Harry Perkins, steel worker and trade unionist from Sheffield, becomes Prime Minister of the UK by a landslide, partly because of corruption and public disillusionment with the Conservative...
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Harry Perkins, steel worker and trade unionist from Sheffield, becomes Prime Minister of the UK by a landslide, partly because of corruption and public disillusionment with the Conservative Party and financial institutions of the City of London. The IMF, the military and their secret service "comrades" start to plot against of the elected PM. They are unhappy with the non-nuclear and neutral aspirations of his party (during the Cold War) and are supported in their fears by nationalistic media moguls. Quietly, the protagonist Harry is driven by an underlying desire to compensate for the corporate manslaughter of his granddad, "who were killed at work" when he was "splashed by molten steel". Harry inherited his shaving mug, nothing more, and was originally determined to see workers participate in decision making for safety on the job. As his national-political consciousness grew he formed a wider agenda for a reinvestment in health and education as well as public ownership of public ... Written by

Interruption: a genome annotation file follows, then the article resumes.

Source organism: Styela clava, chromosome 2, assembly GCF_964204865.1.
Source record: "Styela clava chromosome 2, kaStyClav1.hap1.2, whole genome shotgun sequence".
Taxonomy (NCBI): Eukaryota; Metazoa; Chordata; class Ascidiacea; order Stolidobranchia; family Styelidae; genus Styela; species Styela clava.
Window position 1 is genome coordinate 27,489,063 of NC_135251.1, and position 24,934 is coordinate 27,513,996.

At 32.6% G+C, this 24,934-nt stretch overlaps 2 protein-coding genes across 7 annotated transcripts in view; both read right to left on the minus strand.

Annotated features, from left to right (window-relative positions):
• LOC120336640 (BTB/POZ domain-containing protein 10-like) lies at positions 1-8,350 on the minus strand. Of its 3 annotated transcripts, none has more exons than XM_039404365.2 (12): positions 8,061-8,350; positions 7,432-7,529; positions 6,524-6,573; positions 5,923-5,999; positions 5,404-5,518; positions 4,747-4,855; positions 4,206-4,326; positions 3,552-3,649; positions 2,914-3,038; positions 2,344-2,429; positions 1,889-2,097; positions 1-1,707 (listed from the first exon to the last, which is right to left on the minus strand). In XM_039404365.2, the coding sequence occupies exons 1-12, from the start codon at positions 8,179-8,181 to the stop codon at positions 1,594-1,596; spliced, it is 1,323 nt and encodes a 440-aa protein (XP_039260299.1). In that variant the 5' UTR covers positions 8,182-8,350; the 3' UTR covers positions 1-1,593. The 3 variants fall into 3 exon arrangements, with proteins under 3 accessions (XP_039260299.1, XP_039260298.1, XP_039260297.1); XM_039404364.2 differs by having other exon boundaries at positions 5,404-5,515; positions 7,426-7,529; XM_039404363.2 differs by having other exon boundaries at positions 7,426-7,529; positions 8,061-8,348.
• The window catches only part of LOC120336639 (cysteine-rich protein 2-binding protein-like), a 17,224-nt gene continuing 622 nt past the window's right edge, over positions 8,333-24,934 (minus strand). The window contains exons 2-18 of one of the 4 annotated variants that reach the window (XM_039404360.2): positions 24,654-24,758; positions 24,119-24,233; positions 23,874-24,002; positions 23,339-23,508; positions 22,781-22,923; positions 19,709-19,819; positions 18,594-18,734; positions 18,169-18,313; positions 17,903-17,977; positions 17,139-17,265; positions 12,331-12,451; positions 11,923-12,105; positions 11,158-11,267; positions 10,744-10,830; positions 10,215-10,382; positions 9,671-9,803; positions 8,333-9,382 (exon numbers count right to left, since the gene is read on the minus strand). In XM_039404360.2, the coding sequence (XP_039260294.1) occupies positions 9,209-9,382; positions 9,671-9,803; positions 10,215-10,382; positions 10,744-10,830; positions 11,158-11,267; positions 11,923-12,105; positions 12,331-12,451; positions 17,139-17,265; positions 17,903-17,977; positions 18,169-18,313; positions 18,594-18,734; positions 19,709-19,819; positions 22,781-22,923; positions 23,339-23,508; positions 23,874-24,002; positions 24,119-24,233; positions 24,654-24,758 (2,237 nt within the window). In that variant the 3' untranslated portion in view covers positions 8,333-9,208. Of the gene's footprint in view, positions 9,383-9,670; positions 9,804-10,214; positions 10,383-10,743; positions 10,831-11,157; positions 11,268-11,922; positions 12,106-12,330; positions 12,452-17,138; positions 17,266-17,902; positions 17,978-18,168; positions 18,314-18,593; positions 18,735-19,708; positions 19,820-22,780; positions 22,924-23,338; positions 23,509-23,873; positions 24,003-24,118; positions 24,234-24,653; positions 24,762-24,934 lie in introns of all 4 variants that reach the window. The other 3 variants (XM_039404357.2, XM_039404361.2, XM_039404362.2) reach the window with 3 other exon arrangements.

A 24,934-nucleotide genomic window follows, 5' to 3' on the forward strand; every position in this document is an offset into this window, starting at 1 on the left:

Look carefully, and you'll see all the cars have 'J' registration plates. The series was made in 1988 when the current registration letter was 'E'; the producers obtained permission to use fake car registration plates to establish that the action was set in the future. See more »
I'd like to think that this isn't particularly credible, but, allowing for that, this is a well made and gratifying piece of television drama.
It's all built around a towering performance from Ray McAnally, who simply doesn't put a foot wrong. The blend of kindness and steel we see in his portrayal of Harry Perkins is perfect. He is ably supported by a cast of British stalwarts, of whom Keith Allen and Marjorie Yates deserve special mention.
Whatever your politics, it's impossible not to be swept along in the sheer exhilaration of the opening twenty minutes or so as Perkins wins a landslide victory in a General Election and becomes Prime Minister at the head of a radical Labour government. After that, the pleasure comes mainly in some clever scripting and interesting use of Mozart's music.
The conclusion is pleasingly ambiguous. Too many dramas these days wrap up everything neatly, giving us nothing to think about. That's not the case here.
Excellent effort all round then. Rating: 8/10.
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